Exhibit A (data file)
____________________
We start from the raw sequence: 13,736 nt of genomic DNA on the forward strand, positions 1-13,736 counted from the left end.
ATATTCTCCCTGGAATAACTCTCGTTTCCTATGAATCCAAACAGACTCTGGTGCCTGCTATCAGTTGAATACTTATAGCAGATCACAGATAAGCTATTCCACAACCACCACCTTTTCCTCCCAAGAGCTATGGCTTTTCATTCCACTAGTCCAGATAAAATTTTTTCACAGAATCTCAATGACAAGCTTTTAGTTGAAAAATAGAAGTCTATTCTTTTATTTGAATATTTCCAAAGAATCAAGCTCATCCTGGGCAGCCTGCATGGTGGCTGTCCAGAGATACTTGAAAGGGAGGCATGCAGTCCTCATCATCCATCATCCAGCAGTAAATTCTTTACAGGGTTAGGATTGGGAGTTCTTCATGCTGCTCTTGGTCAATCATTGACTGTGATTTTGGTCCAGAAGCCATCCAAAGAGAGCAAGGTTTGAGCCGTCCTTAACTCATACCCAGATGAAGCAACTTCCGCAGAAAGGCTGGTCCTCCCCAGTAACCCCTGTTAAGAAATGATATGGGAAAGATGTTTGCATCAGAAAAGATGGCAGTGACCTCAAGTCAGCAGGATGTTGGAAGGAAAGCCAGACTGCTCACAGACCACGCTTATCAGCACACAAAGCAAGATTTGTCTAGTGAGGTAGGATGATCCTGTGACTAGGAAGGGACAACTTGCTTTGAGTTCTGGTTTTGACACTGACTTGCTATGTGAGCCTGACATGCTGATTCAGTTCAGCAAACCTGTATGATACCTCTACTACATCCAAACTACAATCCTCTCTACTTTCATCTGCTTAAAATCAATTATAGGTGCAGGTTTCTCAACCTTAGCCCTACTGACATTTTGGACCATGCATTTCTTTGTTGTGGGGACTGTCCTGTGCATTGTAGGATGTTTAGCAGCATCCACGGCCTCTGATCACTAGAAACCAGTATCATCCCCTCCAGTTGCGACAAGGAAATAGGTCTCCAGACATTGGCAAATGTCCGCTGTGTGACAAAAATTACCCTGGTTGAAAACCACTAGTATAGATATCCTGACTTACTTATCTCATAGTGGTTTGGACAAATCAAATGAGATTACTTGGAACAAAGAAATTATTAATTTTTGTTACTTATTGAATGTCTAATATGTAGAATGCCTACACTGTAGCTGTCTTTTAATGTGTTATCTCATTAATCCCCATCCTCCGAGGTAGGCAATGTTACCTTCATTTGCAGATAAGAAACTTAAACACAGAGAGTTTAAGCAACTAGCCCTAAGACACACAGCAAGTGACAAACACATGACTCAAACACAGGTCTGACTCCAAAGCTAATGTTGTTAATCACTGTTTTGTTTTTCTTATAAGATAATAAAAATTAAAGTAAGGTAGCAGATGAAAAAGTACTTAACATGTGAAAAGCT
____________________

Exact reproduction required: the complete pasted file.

We start from the raw sequence: 13,736 nt of genomic DNA on the forward strand, positions 1-13,736 counted from the left end.
ATATTCTCCCTGGAATAACTCTCGTTTCCTATGAATCCAAACAGACTCTGGTGCCTGCTATCAGTTGAATACTTATAGCAGATCACAGATAAGCTATTCCACAACCACCACCTTTTCCTCCCAAGAGCTATGGCTTTTCATTCCACTAGTCCAGATAAAATTTTTTCACAGAATCTCAATGACAAGCTTTTAGTTGAAAAATAGAAGTCTATTCTTTTATTTGAATATTTCCAAAGAATCAAGCTCATCCTGGGCAGCCTGCATGGTGGCTGTCCAGAGATACTTGAAAGGGAGGCATGCAGTCCTCATCATCCATCATCCAGCAGTAAATTCTTTACAGGGTTAGGATTGGGAGTTCTTCATGCTGCTCTTGGTCAATCATTGACTGTGATTTTGGTCCAGAAGCCATCCAAAGAGAGCAAGGTTTGAGCCGTCCTTAACTCATACCCAGATGAAGCAACTTCCGCAGAAAGGCTGGTCCTCCCCAGTAACCCCTGTTAAGAAATGATATGGGAAAGATGTTTGCATCAGAAAAGATGGCAGTGACCTCAAGTCAGCAGGATGTTGGAAGGAAAGCCAGACTGCTCACAGACCACGCTTATCAGCACACAAAGCAAGATTTGTCTAGTGAGGTAGGATGATCCTGTGACTAGGAAGGGACAACTTGCTTTGAGTTCTGGTTTTGACACTGACTTGCTATGTGAGCCTGACATGCTGATTCAGTTCAGCAAACCTGTATGATACCTCTACTACATCCAAACTACAATCCTCTCTACTTTCATCTGCTTAAAATCAATTATAGGTGCAGGTTTCTCAACCTTAGCCCTACTGACATTTTGGACCATGCATTTCTTTGTTGTGGGGACTGTCCTGTGCATTGTAGGATGTTTAGCAGCATCCACGGCCTCTGATCACTAGAAACCAGTATCATCCCCTCCAGTTGCGACAAGGAAATAGGTCTCCAGACATTGGCAAATGTCCGCTGTGTGACAAAAATTACCCTGGTTGAAAACCACTAGTATAGATATCCTGACTTACTTATCTCATAGTGGTTTGGACAAATCAAATGAGATTACTTGGAACAAAGAAATTATTAATTTTTGTTACTTATTGAATGTCTAATATGTAGAATGCCTACACTGTAGCTGTCTTTTAATGTGTTATCTCATTAATCCCCATCCTCCGAGGTAGGCAATGTTACCTTCATTTGCAGATAAGAAACTTAAACACAGAGAGTTTAAGCAACTAGCCCTAAGACACACAGCAAGTGACAAACACATGACTCAAACACAGGTCTGACTCCAAAGCTAATGTTGTTAATCACTGTTTTGTTTTTCTTATAAGATAATAAAAATTAAAGTAAGGTAGCAGATGAAAAAGTACTTAACATGTGAAAAGCT